Workers are entitled to a safe workplace environment. Employers must comply with prescribed regulations regarding workplace health and safety, and employees may have a right to refuse work in unsafe conditions. Employers should encourage workers to report potential hazards in the workplace and then take proactive steps to address dangerous situations. By doing so, employers will not only ensure the safety of workers in the workplace, but they may also avoid financial consequences (and in some cases, criminal liability) associated with disregarding occupational health and safety.
If there is any indication that conditions are unsafe and performing a task may result in harm to the employee or a co-worker, the employee may refuse to do the task until proper safety precautions are in place. The worker must report the hazardous conditions to the employer or a supervisor immediately and give the reasons why he or she considers the assignment to be unsafe. The employer hsould promptly investigate the matter and ensure any unsafe condition is fixed. If the employer determines that the report is not valid, the employer must inform the worker who made the report.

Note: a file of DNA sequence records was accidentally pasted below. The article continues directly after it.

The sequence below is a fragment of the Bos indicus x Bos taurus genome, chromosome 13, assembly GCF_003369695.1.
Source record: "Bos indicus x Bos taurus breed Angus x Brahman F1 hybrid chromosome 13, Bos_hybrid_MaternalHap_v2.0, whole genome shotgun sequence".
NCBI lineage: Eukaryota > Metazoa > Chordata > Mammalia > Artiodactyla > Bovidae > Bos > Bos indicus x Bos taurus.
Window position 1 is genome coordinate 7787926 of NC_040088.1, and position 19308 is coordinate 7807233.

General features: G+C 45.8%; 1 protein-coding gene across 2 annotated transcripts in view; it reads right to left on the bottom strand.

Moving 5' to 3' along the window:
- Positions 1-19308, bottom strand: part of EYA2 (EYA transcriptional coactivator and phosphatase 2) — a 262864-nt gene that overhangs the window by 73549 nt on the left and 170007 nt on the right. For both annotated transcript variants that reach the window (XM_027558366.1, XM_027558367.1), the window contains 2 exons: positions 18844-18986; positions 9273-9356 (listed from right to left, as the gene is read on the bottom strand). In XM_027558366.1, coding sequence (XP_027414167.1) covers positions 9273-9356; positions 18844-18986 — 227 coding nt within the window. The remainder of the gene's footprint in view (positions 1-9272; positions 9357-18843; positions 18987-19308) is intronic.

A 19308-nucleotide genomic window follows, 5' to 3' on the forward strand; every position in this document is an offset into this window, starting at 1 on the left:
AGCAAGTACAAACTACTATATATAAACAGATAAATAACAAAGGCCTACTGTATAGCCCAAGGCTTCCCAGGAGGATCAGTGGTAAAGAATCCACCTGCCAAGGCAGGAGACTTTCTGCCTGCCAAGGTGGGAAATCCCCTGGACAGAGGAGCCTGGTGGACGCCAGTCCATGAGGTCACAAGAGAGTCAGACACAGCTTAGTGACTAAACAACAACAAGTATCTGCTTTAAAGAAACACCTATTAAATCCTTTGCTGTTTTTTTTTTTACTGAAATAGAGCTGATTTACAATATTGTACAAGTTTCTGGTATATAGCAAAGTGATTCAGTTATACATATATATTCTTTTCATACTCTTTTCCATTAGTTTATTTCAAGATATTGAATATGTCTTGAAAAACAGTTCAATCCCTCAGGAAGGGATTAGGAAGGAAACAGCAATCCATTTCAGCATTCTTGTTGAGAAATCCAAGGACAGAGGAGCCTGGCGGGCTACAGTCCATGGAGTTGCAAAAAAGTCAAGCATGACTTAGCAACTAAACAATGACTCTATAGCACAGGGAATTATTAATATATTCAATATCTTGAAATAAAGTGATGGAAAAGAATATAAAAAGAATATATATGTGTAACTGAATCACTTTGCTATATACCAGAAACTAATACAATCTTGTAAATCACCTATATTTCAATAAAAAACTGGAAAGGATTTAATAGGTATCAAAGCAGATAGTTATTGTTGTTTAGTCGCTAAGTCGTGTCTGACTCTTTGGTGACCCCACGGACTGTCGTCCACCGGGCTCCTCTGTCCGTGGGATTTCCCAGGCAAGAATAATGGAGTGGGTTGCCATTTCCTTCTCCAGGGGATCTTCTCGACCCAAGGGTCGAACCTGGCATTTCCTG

If the employer determins the worker’s concern is not valid, but the worker maintains his or her safety concerns, the employer must allow the employee to be present during the investigation, along with a worker representative of the joint health and safety committee, or a trade union representative. If a safety committee or union representative is unavailable, any other reasonably available worker can be selected by the employee to be present during the investigation. This also applies to circumstances in which there are concerns about the absence of required personal protective equipment.
If the matter remains unresolved and the worker continues to refuse to carry out the work, the issue must be reported to WorkSafeBC by the worker and the employer. A WorkSafeBC prevention officer will then take steps to find a workable solution. Until the matter is resolved, the employer may temporarily re-assign the worker to another assignment so long as there is no loss in pay to the worker. If the worker suffers an injury at the workplace in the course of employment, he or she may be entitled to receive workers’ compensation. An injured worker may choose to seek the support and guidance of an experienced British Columbia workers’ compensation lawyer to navigate the claims process for them.